By this time exhaustion had caught up with me, so N & I left to go to sleep. No sooner did my head hit the mat that I was asleep. I didn’t even hear the dogs or roosters.

Sun. Oct 15.

One month in Colo. today.

After sleeping relatively late (8:30) I awoke to a symphony of back and shoulder pains. I’ve got aches where I didn’t even have places. Got up and washed out my jeans & sox from yesterday. If it doesn’t rain today, my boots might dry out.

Walked into town for breakfast at the Mini. The agenda for today is rest, sleep, dry clothes in the sun, and rest some more. Perhaps tomorrow we’ll try and get out of here.

I wound up sleeping a small part of the afternoon. After N. came back from town he found that Zuni was there. She must have come while I was asleep. We sat around and talked for a while - then went into town to eat at the Posada. It rained a little then and also later on that evening. My boots got dry enough to wear.

San Augustin is a picturesque little town situated between two mountain ridges. After being in town for a week, we had met many of the shop and restaurant keepers. All very friendly folks. Like the people at the little store on the corner who sold us kerosene the first nite and later gave us a free cup of coffee for no apparent reason. Or like the short, chunky, spunky, pretty little lady who ran the Mini who we later found out is married to the fellow we had gotten to know at the Posada. Not to mention the fellow who worked the field next to Camping who got N. a different sheath for his machete, Raphael Gomez, the horse renter, and a cluster of little kids all trying to rent horses.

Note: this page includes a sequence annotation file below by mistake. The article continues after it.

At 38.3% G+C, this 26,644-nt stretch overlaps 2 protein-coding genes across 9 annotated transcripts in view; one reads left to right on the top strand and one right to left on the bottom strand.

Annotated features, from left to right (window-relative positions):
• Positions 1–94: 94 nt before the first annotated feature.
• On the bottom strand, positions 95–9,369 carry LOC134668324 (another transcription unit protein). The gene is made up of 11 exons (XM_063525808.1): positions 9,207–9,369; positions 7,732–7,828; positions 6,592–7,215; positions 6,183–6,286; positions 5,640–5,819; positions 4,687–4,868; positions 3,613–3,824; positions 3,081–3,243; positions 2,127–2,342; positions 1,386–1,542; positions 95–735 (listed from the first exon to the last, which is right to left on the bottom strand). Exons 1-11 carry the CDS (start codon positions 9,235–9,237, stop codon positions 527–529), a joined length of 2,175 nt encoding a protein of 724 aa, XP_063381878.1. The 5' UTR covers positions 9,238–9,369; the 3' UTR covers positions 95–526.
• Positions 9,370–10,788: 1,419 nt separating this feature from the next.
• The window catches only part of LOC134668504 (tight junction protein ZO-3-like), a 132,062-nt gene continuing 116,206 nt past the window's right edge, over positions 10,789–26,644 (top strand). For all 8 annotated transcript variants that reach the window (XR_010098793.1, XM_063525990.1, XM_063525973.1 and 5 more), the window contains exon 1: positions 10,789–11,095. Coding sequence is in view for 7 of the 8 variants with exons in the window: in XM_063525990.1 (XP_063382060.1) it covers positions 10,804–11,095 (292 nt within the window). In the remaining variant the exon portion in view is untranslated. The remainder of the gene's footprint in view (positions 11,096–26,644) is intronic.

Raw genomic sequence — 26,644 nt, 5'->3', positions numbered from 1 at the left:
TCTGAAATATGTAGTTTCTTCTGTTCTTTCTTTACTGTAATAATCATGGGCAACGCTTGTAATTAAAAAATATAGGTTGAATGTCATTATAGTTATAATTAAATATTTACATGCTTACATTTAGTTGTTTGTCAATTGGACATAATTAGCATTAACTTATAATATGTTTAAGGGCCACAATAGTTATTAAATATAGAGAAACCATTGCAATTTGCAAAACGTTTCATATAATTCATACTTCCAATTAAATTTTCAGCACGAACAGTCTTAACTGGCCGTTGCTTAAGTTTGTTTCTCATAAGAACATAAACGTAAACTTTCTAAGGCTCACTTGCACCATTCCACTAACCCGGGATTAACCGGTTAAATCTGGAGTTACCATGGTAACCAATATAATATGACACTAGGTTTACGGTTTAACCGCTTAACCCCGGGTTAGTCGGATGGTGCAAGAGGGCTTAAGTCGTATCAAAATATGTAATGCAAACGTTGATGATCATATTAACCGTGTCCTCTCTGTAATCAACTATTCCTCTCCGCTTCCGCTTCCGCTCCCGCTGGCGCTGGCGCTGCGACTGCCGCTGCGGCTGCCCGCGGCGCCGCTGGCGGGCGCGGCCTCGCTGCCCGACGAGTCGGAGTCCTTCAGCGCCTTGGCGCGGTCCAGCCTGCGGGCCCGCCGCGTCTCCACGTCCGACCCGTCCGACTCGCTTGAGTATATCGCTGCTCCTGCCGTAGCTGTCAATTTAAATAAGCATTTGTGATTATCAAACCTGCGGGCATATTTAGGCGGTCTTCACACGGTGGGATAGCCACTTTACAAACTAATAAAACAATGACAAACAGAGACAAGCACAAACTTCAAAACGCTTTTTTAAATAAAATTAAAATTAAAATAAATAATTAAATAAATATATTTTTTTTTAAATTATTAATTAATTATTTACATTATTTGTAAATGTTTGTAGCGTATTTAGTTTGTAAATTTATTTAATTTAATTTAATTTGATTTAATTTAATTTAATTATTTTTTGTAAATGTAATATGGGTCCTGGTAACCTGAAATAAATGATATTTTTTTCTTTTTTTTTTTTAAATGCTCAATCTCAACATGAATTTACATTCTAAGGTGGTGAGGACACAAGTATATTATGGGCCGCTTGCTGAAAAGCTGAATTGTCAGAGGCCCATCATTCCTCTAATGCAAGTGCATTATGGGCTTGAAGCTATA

One day while eating at another restaurant on the road out of town, we ran into some folks from Cali. 5 out of 6 were Americans. They had ridden the night bus and someone had slashed their pack while under their seats and made off with cameras, money, etc. People ask for the trouble they get.

All the houses in these small towns go right to the sidewalk or street. No front yards, just ditches. But once inside the houses vary. Almost all have an interior courtyard surrounded by rooms of various natures. Some have an actual back yard right inside, like the mini. Once inside there’s a platform around 2 sides and the rest of the yard is filled with chickens, a turkey struttin’ his stuff , little chicks, a green parrot who’d sit on his perch and eat bread, dropping as many crumbs as he ate down to the waiting turkey, a little black dog named “Mini”, and a coffee tree.

Almost every courtyard has plants in various types of pots from ceramic urns to old tractor tires. Then all the real little kids have sort of trading cards with cartoon characters on them. Like Popeye, Blondie, and Donald Duck. Not quite baseball cards, but they serve the same purpose. The horses stand and shit on the street.

During the 4 day holiday there were many folks in town, but on Sunday San A. had its own party. More people than we’d seen all week partying down well into Monday.

[1] Also went to the Bosque and Museo. The Bosque is perhaps the best part, with footpaths linking re-located statues of varying and interesting characters . Also saw the 3 folks from the restaurant next to the Res. in Neiva at the Museo.

[2] the guy who gave us the long ride yesterday

[3] and buy gas for the stove

[4] the leather shop

[5] The guy wanted 100 pesos so I offered 75. Got it without further ado.

[6] High in Colo. on colombian in the Colo. highlands on  Columbus Day.

[7] Our guide patched the scrape by applying liberal doses of mud

[8] Due to a bad saddle I bruised and scraped the inside of my rt. thigh rather thoroughly. Due to velcro closures-N did the same to his calf.

Chapter 4::Table of Contents::Chapter 6